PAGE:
Then life happened. Peach was sick a few days before the party, quickly followed by Sky-girl. I needed time to bake the cookies, allow them to sit a day (which helps prevent the oil from leaching out into the icing, per Sugarbelle’s advice), decorate them, and allow to dry completely for a day (or more, with this humidity). I went to Plan B. No sugar cookie cupcake toppers. No from-scratch cupcakes. Enter in Betty Crocker cake mix and plastic Ninjago cupcake toppers. You’d think this would be a pretty easy, given the technology and globalization of our economy. I found the cake mix, no problem, but locating the cupcake toppers proved to be more work than I expected. We can ship live lobsters from Maine within 12 hours to California. We can send a letter across the world in days. But when a mother places an online order for Lego shaped candy and plastic Ninjago cupcake toppers with guaranteed one-day shipping, there is a glitch. I spent the night before the birthday party opening the front door every 15 minutes to check if the package had been delivered, guaranteed before 8pm. Nothing.
I opened the door the next morning, the day of the party, still no package in sight. After spending another 20 to 30 minutes wrangling the kids, trying to find socks and shoes, packing up the cupcakes, we walked outside to find a box sitting on the stoop. The box I had been waiting for all night. The box. Finally. Arrived. As I emailed the vendor requesting my shipping fee be promptly and fully refunded, Peach placed the cupcake toppers carefully on each cupcake. I introduced the Lego shaped candy much to the angst of many of the parents with the sugar highs that resulted afterwards.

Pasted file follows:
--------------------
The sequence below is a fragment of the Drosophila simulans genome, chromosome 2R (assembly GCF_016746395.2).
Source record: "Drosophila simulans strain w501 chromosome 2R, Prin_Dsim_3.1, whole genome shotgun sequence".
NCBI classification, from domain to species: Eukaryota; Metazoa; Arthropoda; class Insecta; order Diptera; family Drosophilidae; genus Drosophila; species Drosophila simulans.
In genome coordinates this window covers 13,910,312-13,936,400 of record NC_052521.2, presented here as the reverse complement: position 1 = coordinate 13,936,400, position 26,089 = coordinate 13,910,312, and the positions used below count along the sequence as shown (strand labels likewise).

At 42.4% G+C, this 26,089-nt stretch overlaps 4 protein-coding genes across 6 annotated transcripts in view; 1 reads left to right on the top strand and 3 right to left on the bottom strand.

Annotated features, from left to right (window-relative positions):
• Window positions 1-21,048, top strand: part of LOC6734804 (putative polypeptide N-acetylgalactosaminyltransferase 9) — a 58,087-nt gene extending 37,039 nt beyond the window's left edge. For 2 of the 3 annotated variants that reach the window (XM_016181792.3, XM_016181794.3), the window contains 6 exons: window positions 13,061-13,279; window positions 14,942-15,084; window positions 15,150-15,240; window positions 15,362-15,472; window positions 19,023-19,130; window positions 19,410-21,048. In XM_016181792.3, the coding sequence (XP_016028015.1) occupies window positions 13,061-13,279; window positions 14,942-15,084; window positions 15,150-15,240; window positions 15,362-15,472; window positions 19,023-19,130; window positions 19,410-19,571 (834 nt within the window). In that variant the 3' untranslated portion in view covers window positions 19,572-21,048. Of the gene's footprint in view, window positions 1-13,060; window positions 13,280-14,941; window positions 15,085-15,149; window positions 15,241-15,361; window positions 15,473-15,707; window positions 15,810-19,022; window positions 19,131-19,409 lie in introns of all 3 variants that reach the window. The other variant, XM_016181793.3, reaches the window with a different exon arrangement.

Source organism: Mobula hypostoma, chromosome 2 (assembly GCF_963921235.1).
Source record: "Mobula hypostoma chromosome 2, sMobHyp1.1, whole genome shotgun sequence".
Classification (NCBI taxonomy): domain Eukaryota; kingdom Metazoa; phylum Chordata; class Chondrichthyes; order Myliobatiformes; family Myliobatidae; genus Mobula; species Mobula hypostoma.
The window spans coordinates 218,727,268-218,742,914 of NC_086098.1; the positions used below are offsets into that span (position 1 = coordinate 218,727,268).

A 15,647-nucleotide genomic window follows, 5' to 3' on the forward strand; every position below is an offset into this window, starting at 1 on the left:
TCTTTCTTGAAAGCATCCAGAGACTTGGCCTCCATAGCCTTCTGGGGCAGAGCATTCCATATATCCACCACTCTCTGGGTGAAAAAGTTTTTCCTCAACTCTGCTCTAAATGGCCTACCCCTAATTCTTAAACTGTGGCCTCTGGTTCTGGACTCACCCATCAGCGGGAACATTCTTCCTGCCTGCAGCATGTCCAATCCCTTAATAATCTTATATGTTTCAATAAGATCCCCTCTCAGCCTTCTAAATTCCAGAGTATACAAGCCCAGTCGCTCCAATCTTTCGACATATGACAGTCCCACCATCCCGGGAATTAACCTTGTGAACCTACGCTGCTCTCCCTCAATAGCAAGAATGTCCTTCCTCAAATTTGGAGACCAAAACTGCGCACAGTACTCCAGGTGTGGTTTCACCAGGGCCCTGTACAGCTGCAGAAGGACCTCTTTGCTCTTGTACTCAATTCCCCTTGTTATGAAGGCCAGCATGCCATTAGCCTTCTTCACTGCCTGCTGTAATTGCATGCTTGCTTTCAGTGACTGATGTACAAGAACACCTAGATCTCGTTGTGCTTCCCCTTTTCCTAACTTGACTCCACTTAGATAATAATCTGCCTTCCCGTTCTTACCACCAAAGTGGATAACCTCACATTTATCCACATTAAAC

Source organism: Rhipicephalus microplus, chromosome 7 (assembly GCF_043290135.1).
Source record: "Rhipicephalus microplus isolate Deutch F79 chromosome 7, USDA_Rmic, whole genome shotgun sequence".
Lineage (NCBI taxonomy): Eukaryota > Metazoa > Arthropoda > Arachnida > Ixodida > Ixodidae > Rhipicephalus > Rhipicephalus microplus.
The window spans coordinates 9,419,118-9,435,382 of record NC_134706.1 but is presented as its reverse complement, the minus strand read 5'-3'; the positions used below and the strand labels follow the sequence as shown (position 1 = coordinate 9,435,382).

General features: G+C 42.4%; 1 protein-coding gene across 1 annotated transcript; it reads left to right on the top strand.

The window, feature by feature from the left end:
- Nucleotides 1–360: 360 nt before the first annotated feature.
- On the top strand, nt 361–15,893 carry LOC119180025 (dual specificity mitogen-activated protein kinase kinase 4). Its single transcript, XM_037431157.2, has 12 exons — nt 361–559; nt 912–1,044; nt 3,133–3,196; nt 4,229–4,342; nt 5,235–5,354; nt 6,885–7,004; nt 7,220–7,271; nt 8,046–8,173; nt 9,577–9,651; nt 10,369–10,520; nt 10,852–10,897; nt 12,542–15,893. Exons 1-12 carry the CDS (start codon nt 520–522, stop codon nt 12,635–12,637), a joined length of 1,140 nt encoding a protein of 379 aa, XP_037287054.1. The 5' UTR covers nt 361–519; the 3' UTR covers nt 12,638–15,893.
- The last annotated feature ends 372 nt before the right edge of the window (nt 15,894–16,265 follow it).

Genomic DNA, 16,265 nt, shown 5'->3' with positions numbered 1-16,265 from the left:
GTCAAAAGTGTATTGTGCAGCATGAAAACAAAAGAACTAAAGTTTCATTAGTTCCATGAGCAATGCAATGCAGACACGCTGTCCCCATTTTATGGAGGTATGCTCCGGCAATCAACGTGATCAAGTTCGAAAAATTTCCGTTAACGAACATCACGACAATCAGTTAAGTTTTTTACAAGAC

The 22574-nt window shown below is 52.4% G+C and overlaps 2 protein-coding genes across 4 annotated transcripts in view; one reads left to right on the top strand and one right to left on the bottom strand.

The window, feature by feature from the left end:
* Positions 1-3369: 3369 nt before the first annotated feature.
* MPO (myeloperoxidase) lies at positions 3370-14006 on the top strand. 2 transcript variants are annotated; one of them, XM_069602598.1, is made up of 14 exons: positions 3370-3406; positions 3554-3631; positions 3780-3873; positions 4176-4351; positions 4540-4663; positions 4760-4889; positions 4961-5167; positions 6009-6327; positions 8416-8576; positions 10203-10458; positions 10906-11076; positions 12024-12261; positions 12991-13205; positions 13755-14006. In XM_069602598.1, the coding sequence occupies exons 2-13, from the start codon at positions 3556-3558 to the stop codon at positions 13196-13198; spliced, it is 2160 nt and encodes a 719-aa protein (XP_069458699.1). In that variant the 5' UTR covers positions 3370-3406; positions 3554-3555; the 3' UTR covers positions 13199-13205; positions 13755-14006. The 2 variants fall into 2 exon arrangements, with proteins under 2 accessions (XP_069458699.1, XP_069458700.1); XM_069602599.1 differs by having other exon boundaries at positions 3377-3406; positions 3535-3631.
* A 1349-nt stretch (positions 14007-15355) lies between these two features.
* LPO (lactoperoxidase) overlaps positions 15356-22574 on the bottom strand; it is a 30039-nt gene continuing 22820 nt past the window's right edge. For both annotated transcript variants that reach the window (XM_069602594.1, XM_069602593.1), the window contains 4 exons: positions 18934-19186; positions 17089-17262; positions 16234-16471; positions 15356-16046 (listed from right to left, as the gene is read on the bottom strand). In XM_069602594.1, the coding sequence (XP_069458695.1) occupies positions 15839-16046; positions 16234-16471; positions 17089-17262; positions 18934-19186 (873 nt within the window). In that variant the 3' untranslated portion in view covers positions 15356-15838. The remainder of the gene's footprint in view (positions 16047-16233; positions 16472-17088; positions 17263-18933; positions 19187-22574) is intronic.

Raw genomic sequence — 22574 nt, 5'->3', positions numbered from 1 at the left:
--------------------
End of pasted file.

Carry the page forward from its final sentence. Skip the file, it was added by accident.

The cupcake frosting is really the only thing I worked on: I’ve reprised cream cheese frosting, much like I did last year when I lapsed on birthday details for Peach’s birthday. Cream cheese frosting seems to be my most forgiving cake venture when everything else is an eddying failure.
Despite the glitches, Grub didn’t care. He just wanted to jump on the trampoline. He wanted to race down on the jumpy house slide. He couldn’t wait to show his friends his cupcakes and ninjago. And he gave me big hugs and kisses, “I love you, Mommy!” he smiled. “You look so pretty today,” he told me as I sported a clean pair of jeans and a t-shirt. Though he is my middle child, he is my only boy. That mother-son connection is like no other. He will always be my Big Man, my baby. Happy Birthday, Grub. I love you, my supersweaty superhero, little and strong.
Two years ago: pandan spiral mooncakes
Three years ago: ceciarchiata taiglach
A note on the cupcakes and frosting: use what you like. A great cupcake recipe that I use over and over is my previously posted carrot-pineapple cupcake recipe. For a wonderful cream cheese frosting with a je ne sais quoi your guests may not be able to place, use my cream cheese frosting from my coconut cake recipe. (The almond extract gives it a special oomph.)